Harvard has backed down from its earlier insistence in taking federal relief money and allocating it to students in need, now saying that it will not seek out nor accept the $8.6 million it would receive from the coronavirus stimulus package that President Donald Trump signed last month, The New York Times reports.

The country’s richest university had faced mounting criticism over the past week for being allocated the relief money despite its endowment, which was valued at $40.9 billion as of June 2019.

On Tuesday, the President chimed in, insisting that Harvard would have to “pay back” the relief money.

“Harvard’s going to pay back the money,” the President said. “They have one of the largest endowments anywhere in the country, maybe in the world, I guess, and they’re going to pay back that money.”

Harvard had originally dismissed the President’s comments, pointing out that this was money allocated to them due to the Higher Education Emergency Relief Fund, which was part of the CARES act, and not from the federal fund for small businesses, as the President appeared to suggest.

Now the university said it was concerned that the increased scrutiny will undermine participation in the relief effort, and as a result, has decided not to participate.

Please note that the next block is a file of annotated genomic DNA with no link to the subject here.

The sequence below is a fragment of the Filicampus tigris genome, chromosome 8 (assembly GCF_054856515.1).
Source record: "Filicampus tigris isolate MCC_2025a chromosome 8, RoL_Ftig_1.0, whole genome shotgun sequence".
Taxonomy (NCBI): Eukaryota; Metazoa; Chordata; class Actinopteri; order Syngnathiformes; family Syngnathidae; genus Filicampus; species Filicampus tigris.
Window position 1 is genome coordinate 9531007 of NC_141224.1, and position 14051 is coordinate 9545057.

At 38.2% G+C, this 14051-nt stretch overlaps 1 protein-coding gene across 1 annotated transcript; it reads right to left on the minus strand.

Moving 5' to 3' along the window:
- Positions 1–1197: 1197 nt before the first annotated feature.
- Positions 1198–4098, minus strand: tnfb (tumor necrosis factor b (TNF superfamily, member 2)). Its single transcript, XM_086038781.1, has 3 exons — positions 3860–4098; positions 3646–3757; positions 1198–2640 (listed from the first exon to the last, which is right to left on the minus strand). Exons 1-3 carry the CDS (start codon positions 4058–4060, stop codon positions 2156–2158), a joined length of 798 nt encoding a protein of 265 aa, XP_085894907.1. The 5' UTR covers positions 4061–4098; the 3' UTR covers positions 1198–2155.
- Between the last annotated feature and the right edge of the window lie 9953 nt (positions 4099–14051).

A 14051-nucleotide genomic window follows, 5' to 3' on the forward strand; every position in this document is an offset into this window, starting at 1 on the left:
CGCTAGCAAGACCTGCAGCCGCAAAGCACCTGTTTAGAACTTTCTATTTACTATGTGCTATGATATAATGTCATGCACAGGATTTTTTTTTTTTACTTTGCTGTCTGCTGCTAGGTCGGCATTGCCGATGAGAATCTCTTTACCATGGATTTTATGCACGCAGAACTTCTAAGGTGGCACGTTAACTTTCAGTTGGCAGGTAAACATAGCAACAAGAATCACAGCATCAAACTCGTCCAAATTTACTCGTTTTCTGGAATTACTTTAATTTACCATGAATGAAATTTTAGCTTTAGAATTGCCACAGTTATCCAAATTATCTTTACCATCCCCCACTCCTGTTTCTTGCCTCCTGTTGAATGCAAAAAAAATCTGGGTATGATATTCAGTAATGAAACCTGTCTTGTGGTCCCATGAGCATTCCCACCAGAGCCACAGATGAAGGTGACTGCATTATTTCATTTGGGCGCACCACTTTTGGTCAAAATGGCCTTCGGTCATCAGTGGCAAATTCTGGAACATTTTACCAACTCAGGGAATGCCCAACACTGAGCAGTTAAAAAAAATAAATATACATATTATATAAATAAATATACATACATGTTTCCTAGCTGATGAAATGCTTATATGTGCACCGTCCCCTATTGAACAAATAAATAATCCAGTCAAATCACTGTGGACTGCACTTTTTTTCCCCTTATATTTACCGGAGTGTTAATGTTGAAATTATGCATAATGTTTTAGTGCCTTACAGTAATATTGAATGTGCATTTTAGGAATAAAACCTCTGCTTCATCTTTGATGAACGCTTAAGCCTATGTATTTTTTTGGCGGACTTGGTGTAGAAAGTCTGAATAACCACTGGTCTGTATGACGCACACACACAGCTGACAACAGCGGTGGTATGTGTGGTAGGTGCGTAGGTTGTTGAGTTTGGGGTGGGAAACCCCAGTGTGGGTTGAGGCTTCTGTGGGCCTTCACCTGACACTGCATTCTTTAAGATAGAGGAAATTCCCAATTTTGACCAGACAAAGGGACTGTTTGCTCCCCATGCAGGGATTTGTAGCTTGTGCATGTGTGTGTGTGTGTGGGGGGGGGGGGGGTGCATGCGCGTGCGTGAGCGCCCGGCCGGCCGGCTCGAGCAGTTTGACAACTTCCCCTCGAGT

“We are also concerned, however, that the intense focus by politicians and others on Harvard in connection with this program may undermine participation in a relief effort that Congress created and the President signed into law for the purpose of helping students and institutions whose financial challenges in the coming months may be most severe,” the university said in a statement.

Two other top universities—Princeton, which was slated to get about $2.4 million in relief money, and Stanford, which was to be allocated $7.3 million—also announced that they would not be accepting the funds.

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